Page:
Art and components
Those of your familiar with Uwe Rosenberg’s heavier games (Agricola, Le Havre, Caverna, etc.) will immediately notice Klemens Franz’s style. A slightly goofy, cartoon style, with enough detail to make each person’s face (of which there are many) distinct. It represents the inventive theme very well and gives it life and vibrancy to spare. The remaining components are minimal: coloured cubes represent food and drink, and markers for each player to track their kroner, score, etc. Nothing fancy, but it’s all quality material.
It never occurred to me that I might enjoy managing a cardboard hotel, but lo’, I certainly do. Simone Luciani (The Voyages of Marco Polo, Tzolk’in) and Virgino Gigli (Egizia, Leonardo DaVinci) skillfully blend action selection, set collection, resource management, and bonuses, with a smidgen of engine building via the staff cards, into a wholly enjoyable 60-90 minutes. The decisions are often difficult, but not overwhelmingly so, and any stress imposed by the emperor’s arrival is tempered by the satisfaction I felt each time I could send a guest to their expertly prepare suite – the bonus each unique guest offers helps to bond the satisfaction of a job well done with a reward well earned. Not only do I look forward to playing it again, but I’ve thought about it every day since I last played it almost a week ago. This is a telltale sign of a well designed game that offers nuanced depth and is just plain fun to play.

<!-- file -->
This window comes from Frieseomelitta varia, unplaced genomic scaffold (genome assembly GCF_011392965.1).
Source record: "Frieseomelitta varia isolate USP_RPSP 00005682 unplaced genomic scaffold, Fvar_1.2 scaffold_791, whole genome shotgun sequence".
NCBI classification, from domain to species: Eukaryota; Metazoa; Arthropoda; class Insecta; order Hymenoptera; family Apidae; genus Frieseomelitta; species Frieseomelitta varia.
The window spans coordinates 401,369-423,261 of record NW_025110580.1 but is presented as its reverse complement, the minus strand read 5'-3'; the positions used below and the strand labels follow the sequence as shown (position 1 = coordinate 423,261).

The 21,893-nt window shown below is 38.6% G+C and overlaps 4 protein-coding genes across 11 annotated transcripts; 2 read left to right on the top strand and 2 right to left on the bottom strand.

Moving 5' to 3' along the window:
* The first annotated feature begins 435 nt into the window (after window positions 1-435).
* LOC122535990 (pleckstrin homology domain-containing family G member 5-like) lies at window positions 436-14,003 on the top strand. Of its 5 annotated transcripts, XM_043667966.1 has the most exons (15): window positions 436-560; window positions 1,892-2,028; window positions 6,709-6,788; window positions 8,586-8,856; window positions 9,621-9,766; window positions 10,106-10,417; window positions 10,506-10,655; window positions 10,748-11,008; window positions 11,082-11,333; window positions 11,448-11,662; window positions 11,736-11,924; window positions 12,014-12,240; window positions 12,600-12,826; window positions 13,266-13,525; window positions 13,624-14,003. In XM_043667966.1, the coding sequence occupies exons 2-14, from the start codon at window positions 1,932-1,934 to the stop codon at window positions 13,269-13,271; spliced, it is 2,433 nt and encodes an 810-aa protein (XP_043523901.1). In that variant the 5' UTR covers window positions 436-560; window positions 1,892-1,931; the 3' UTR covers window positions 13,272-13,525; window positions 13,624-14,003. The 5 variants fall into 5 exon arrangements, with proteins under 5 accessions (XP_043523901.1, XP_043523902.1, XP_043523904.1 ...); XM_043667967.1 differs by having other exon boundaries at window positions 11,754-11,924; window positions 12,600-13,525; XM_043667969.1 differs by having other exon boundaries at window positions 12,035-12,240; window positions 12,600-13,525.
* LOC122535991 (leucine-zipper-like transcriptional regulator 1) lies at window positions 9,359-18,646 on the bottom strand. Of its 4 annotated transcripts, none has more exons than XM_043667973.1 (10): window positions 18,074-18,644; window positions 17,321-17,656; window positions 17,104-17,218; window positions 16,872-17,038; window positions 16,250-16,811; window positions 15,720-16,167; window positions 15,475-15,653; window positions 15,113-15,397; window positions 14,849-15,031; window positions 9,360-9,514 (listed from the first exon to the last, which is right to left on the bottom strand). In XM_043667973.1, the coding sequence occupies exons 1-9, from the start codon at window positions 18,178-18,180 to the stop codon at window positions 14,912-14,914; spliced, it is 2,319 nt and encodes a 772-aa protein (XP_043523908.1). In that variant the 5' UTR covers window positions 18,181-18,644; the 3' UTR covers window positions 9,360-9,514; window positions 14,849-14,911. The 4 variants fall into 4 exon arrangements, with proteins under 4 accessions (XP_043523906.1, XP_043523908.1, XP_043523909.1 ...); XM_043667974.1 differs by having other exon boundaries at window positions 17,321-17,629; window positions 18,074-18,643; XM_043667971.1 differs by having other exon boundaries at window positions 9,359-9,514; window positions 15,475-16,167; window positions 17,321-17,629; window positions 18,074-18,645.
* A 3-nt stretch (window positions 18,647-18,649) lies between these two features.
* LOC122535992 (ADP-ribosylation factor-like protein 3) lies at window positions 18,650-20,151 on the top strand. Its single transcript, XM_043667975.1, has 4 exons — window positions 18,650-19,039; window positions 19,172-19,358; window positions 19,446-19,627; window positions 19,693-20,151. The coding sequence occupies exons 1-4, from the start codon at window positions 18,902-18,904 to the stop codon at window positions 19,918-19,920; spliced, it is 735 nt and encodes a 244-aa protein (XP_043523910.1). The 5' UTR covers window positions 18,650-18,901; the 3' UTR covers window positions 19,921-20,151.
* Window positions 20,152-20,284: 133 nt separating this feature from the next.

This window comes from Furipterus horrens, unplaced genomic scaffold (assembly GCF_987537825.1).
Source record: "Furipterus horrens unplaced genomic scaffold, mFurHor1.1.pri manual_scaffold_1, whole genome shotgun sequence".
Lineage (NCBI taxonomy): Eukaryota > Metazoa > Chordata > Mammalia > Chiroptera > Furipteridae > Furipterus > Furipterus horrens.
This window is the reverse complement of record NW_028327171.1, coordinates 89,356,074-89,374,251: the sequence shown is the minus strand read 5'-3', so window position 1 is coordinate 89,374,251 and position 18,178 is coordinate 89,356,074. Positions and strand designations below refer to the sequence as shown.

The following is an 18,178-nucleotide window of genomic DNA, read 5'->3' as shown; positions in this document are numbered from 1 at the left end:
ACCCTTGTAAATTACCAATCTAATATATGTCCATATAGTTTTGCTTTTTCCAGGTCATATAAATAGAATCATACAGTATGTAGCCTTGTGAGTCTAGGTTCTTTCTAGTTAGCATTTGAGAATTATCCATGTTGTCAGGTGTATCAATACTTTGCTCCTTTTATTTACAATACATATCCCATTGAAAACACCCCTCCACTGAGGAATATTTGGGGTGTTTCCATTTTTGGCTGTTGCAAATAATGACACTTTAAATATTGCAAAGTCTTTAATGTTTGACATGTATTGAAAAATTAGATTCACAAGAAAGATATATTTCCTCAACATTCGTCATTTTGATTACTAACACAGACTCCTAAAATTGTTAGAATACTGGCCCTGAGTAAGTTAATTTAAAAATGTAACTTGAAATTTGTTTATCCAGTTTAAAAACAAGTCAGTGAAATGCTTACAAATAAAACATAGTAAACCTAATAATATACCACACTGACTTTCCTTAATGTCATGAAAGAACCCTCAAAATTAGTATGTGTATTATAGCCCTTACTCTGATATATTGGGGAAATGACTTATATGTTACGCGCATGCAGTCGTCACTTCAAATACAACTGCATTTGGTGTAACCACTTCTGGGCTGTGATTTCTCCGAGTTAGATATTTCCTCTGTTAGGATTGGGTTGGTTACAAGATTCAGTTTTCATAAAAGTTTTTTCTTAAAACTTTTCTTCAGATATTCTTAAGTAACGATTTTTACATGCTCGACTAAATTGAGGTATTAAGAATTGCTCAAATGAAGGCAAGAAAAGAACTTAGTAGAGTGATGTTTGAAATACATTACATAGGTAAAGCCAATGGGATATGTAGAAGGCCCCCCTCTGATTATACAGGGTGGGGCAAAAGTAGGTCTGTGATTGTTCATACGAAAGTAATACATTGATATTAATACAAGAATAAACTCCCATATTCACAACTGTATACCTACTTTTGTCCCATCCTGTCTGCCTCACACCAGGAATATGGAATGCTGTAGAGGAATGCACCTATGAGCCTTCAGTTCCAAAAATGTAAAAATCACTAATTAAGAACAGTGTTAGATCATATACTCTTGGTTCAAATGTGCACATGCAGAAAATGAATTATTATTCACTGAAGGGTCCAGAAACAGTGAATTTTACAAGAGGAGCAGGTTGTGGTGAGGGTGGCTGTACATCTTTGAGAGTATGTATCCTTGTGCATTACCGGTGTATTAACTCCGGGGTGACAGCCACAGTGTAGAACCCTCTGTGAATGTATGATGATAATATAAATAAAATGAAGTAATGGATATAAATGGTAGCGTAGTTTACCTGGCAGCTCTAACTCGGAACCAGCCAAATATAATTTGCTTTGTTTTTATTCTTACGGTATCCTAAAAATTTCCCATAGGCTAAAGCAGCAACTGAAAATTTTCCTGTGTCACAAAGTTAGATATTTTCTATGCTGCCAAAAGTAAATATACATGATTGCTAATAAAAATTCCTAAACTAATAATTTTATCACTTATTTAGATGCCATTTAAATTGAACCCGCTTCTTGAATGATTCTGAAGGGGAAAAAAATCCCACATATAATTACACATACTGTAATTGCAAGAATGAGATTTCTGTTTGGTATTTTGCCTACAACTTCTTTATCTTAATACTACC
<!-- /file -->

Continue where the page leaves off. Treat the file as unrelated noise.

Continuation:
One caveat: Grand Austria Hotel takes approximately 30 minutes per player to play. With 2-3 players (60-90 minutes), this is no problem whatsoever. But with 4 players, the downtime is substantial enough that it readily detracts from the overall experience. The balance the game achieves by using a ‘switchback’ turn order becomes a problem when, for instance, the start player must wait for 6 ‘turns’ between his or her first and section action in a round. If you’re looking for an engrossing 4 player game, this isn’t it. Groups of 2 or 3, however, will find lots to love in this suite package.
Grand Austria Hotel is published by Lookout Games; it plays 2 – 4 people, taking 60 – 120 minutes depending.
The downtime at 4 players is a common complaint with this otherwise great game. There’s an official turn order variant from the designer where at 4, the selection proceeds clockwise and the first player to pass becomes the new first player.
Interesting variant! – Nicole
My only complaint is that the tiny cursive typeface on the staff cards that shows their occupation makes it very nearly impossible to decipher it. Really poor design decision in an otherwise really good game.